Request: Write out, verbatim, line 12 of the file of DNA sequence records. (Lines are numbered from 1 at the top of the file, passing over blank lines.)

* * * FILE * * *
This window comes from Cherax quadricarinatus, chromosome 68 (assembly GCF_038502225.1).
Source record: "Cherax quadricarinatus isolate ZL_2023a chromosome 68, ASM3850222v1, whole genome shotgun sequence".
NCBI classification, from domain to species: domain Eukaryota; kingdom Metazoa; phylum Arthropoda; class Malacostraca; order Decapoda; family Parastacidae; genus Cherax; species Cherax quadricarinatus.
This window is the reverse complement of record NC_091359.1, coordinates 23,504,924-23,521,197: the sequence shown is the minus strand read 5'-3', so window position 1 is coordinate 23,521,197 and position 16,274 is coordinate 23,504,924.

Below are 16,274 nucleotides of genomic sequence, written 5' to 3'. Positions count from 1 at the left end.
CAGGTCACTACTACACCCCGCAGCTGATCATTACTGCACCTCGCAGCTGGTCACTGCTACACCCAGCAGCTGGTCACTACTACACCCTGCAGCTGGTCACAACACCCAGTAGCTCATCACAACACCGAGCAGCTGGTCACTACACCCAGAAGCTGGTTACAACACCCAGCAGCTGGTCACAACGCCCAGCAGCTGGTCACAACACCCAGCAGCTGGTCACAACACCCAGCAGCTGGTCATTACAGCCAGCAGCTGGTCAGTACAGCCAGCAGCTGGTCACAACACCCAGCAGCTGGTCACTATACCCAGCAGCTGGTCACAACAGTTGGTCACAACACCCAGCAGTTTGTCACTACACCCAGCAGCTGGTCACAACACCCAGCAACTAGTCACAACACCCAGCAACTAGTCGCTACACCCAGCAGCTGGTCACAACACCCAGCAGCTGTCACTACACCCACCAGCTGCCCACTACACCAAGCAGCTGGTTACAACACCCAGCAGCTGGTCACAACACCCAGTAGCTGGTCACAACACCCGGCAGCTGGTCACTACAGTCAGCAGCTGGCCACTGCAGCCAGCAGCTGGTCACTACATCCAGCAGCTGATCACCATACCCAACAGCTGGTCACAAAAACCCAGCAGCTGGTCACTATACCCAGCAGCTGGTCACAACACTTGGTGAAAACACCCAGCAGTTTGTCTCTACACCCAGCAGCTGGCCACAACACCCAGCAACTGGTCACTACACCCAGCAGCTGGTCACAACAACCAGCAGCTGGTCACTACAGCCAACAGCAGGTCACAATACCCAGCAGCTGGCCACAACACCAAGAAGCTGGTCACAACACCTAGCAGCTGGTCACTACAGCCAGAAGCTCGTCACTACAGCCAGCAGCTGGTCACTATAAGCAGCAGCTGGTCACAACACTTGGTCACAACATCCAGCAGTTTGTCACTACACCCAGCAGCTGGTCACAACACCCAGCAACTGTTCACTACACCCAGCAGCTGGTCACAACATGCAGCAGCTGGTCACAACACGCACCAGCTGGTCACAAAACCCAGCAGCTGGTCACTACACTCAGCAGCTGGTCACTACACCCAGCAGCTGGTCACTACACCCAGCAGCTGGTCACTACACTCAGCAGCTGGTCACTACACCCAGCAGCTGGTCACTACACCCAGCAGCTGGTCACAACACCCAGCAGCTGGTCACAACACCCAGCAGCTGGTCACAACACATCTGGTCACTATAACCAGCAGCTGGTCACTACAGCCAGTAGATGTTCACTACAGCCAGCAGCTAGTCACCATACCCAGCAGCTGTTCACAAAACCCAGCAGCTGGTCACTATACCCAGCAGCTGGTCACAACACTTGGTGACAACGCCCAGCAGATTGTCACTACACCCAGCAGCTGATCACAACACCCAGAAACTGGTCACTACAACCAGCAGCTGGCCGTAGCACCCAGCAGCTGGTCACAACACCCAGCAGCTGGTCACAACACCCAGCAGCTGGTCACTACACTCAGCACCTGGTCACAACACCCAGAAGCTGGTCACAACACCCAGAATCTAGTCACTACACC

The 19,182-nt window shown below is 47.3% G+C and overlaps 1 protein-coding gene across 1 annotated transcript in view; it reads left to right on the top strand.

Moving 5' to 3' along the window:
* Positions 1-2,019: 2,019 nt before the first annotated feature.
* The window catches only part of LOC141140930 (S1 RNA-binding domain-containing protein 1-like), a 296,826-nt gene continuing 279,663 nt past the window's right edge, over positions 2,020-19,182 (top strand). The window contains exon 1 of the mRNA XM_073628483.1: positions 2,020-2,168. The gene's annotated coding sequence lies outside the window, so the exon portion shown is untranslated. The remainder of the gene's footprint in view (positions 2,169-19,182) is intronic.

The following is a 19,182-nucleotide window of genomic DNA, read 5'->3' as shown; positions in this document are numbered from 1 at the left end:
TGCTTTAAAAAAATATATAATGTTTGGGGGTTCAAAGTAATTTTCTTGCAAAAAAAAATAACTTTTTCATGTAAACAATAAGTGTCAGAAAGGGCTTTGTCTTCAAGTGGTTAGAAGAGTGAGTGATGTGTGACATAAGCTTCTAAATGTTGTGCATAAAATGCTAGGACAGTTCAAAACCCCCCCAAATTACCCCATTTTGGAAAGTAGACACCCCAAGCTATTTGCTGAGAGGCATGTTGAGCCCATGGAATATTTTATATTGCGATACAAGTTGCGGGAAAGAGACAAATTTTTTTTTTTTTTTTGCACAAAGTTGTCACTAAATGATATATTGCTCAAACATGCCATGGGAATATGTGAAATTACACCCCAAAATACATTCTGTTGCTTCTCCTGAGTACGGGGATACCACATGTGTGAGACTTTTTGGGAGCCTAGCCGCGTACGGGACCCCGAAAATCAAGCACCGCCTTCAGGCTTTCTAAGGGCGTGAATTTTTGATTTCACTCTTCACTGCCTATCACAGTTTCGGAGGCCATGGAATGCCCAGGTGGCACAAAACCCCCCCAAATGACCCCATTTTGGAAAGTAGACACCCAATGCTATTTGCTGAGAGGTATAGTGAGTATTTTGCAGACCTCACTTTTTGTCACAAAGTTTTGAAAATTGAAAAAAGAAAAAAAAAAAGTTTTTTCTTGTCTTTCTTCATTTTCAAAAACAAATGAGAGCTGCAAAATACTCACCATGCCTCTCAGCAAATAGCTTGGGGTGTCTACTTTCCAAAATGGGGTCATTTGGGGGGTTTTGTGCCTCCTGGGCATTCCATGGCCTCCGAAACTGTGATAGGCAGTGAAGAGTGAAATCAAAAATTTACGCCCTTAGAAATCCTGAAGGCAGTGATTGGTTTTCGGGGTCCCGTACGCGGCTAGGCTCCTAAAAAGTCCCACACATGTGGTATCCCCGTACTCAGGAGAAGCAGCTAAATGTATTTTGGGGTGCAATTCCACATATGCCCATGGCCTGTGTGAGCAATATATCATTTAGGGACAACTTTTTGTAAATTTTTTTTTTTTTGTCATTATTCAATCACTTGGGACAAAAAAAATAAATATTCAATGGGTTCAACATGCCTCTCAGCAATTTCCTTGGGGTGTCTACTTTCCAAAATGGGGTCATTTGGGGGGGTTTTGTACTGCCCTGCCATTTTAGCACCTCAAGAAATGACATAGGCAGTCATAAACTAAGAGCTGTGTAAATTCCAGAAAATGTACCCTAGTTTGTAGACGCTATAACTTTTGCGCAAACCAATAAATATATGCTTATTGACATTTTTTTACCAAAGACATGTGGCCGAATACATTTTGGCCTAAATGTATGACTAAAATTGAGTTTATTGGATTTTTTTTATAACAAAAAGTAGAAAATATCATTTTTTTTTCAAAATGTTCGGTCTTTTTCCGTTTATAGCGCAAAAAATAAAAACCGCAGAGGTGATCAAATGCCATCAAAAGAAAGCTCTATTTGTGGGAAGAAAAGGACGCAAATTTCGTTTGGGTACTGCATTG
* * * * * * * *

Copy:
TGCTTTAAAAAAATATATAATGTTTGGGGGTTCAAAGTAATTTTCTTGCAAAAAAAAATAACTTTTTCATGTAAACAATAAGTGTCAGAAAGGGCTTTGTCTTCAAGTGGTTAGAAGAGTGAGTGATGTGTGACATAAGCTTCTAAATGTTGTGCATAAAATGCTAGGACAGTTCAAAACCCCCCCAAATTACCCCATTTTGGAAAGTAGACACCCCAAGCTATTTGCTGAGAGGCATGTTGAGCCCATGGAATATTTTATATTGCGATACAAGTTGCGGGAAAGAGACAAATTTTTTTTTTTTTTTTGCACAAAGTTGTCACTAAATGATATATTGCTCAAACATGCCATGGGAATATGTGAAATTACACCCCAAAATACATTCTGTTGCTTCTCCTGAGTACGGGGATACCACATGTGTGAGACTTTTTGGGAGCCTAGCCGCGTACGGGACCCCGAAAATCAAGCACCGCCTTCAGGCTTTCTAAGGGCGTGAATTTTTGATTTCACTCTTCACTGCCTATCACAGTTTCGGAGGCCATGGAATGCCCAGGTGGCACAAAACCCCCCCAAATGACCCCATTTTGGAAAGTAGACACCCAATGCTATTTGCTGAGAGGTATAGTGAGTATTTTGCAGACCTCACTTTTTGTCACAAAGTTTTGAAAATTGAAAAAAGAAAAAAAAAAAGTTTTTTCTTGTCTTTCTTCATTTTCAAAAACAAATGAGAGCTGCAAAATACTCACCATGCCTCTCAGCAAATAGCTTGGGGTGTCTACTTTCCAAAATGGGGTCATTTGGGGGGTTTTGTGCCTCCTGGGCATTCCATGGCCTCCGAAACTGTGATAGGCAGTGAAGAGTGAAATCAAAAATTTACGCCCTTAGAAATCCTGAAGGCAGTGATTGGTTTTCGGGGTCCCGTACGCGGCTAGGCTCCTAAAAAGTCCCACACATGTGGTATCCCCGTACTCAGGAGAAGCAGCTAAATGTATTTTGGGGTGCAATTCCACATATGCCCATGGCCTGTGTGAGCAATATATCATTTAGGGACAACTTTTTGTAAATTTTTTTTTTTTTGTCATTATTCAATCACTTGGGACAAAAAAAATAAATATTCAATGGGTTCAACATGCCTCTCAGCAATTTCCTTGGGGTGTCTACTTTCCAAAATGGGGTCATTTGGGGGGGTTTTGTACTGCCCTGCCATTTTAGCACCTCAAGAAATGACATAGGCAGTCATAAACTAAGAGCTGTGTAAATTCCAGAAAATGTACCCTAGTTTGTAGACGCTATAACTTTTGCGCAAACCAATAAATATATGCTTATTGACATTTTTTTACCAAAGACATGTGGCCGAATACATTTTGGCCTAAATGTATGACTAAAATTGAGTTTATTGGATTTTTTTTATAACAAAAAGTAGAAAATATCATTTTTTTTTCAAAATGTTCGGTCTTTTTCCGTTTATAGCGCAAAAAATAAAAACCGCAGAGGTGATCAAATGCCATCAAAAGAAAGCTCTATTTGTGGGAAGAAAAGGACGCAAATTTCGTTTGGGTACTGCATTG